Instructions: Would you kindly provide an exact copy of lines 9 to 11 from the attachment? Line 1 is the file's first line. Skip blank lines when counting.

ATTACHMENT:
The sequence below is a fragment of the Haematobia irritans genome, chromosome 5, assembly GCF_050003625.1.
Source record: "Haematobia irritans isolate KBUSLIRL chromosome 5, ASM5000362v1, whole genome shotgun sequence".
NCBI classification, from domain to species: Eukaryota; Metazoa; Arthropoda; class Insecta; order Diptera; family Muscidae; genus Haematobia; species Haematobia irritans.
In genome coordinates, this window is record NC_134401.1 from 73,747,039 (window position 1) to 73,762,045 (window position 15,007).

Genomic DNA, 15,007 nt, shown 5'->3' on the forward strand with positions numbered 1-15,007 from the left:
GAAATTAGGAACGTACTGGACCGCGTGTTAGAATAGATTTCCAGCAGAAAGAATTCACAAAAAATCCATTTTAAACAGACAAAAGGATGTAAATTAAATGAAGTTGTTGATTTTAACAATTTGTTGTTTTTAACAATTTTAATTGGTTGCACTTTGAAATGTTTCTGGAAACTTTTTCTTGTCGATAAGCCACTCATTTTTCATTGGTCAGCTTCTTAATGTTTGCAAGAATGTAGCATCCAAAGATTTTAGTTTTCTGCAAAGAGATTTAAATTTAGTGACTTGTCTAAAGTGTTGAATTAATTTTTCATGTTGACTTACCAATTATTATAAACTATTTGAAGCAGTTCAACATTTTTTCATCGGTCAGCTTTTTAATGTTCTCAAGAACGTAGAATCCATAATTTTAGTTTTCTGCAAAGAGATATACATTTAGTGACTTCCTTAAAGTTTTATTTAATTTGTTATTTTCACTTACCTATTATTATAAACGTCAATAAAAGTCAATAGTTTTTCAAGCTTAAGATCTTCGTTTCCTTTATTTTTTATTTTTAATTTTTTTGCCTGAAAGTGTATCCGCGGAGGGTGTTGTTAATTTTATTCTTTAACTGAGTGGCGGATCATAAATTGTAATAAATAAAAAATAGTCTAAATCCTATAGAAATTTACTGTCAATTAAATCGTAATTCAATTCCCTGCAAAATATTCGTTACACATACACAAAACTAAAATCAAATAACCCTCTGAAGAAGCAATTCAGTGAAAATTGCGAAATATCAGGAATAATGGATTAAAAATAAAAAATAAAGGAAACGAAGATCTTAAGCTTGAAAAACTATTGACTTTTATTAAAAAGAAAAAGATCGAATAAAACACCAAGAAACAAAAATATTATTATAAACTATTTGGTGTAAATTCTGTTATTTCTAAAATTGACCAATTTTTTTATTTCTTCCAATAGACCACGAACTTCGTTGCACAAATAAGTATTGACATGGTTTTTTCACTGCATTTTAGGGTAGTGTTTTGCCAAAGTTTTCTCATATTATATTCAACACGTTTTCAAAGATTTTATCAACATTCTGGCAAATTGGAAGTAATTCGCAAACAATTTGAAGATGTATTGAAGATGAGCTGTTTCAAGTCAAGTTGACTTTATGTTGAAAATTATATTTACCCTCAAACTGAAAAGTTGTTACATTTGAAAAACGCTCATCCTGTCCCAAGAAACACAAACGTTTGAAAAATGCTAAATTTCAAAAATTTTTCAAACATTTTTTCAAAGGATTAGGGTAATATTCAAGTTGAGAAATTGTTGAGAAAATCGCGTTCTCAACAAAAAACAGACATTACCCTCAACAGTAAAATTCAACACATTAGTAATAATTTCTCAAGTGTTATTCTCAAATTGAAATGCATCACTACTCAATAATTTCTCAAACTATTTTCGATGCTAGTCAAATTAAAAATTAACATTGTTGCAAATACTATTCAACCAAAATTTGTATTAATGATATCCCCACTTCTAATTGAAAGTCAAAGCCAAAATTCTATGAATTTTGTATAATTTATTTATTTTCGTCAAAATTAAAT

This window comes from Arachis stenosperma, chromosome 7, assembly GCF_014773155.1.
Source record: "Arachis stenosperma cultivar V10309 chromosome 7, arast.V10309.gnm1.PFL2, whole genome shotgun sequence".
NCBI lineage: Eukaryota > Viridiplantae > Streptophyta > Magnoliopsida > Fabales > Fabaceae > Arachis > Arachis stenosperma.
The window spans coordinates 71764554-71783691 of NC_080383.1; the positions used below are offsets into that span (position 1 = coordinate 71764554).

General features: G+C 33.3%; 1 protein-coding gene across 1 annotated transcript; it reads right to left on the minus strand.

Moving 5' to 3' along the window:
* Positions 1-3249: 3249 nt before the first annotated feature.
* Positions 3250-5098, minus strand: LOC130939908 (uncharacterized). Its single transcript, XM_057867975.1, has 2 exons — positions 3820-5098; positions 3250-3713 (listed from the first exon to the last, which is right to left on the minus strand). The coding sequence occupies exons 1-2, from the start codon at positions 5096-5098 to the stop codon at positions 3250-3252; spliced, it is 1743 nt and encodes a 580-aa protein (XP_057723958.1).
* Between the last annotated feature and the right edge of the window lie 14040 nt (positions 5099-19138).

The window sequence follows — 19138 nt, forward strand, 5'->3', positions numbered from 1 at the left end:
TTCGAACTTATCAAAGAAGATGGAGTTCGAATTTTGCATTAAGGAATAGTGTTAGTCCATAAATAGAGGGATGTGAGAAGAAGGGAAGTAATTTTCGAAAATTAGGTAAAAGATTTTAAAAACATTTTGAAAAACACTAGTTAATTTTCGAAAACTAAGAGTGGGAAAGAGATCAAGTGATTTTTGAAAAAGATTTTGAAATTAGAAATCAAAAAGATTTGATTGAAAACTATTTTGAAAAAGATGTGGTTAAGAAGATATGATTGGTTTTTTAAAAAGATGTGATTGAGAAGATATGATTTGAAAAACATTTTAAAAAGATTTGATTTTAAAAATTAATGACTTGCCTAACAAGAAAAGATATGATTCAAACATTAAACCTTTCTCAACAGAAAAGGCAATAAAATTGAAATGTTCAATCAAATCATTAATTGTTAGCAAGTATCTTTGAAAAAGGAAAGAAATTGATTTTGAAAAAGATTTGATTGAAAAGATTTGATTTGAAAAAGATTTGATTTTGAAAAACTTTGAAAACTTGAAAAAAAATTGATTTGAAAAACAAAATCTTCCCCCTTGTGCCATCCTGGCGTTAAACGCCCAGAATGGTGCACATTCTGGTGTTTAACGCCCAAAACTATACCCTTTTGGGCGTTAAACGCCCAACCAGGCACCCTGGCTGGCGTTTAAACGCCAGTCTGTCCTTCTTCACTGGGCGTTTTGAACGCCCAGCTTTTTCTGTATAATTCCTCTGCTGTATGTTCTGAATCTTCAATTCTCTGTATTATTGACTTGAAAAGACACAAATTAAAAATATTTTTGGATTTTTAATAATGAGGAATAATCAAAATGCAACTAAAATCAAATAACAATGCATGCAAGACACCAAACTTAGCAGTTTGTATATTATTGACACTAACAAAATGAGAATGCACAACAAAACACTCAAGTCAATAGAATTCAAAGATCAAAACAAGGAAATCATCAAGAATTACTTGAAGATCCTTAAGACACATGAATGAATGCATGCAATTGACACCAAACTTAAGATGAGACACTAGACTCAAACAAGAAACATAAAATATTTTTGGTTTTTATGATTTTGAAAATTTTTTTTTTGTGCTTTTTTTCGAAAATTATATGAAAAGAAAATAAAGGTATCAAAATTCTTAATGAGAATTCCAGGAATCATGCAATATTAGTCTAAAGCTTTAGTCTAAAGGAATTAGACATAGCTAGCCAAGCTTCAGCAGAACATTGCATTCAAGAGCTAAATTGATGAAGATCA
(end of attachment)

NCBI lineage: Eukaryota > Viridiplantae > Streptophyta > Magnoliopsida > Fabales > Fabaceae > Arachis > Arachis stenosperma.
The window spans coordinates 71764554-71783691 of NC_080383.1; the positions used below are offsets into that span (position 1 = coordinate 71764554).

General features: G+C 33.3%; 1 protein-coding gene across 1 annotated transcript; it reads right to left on the minus strand.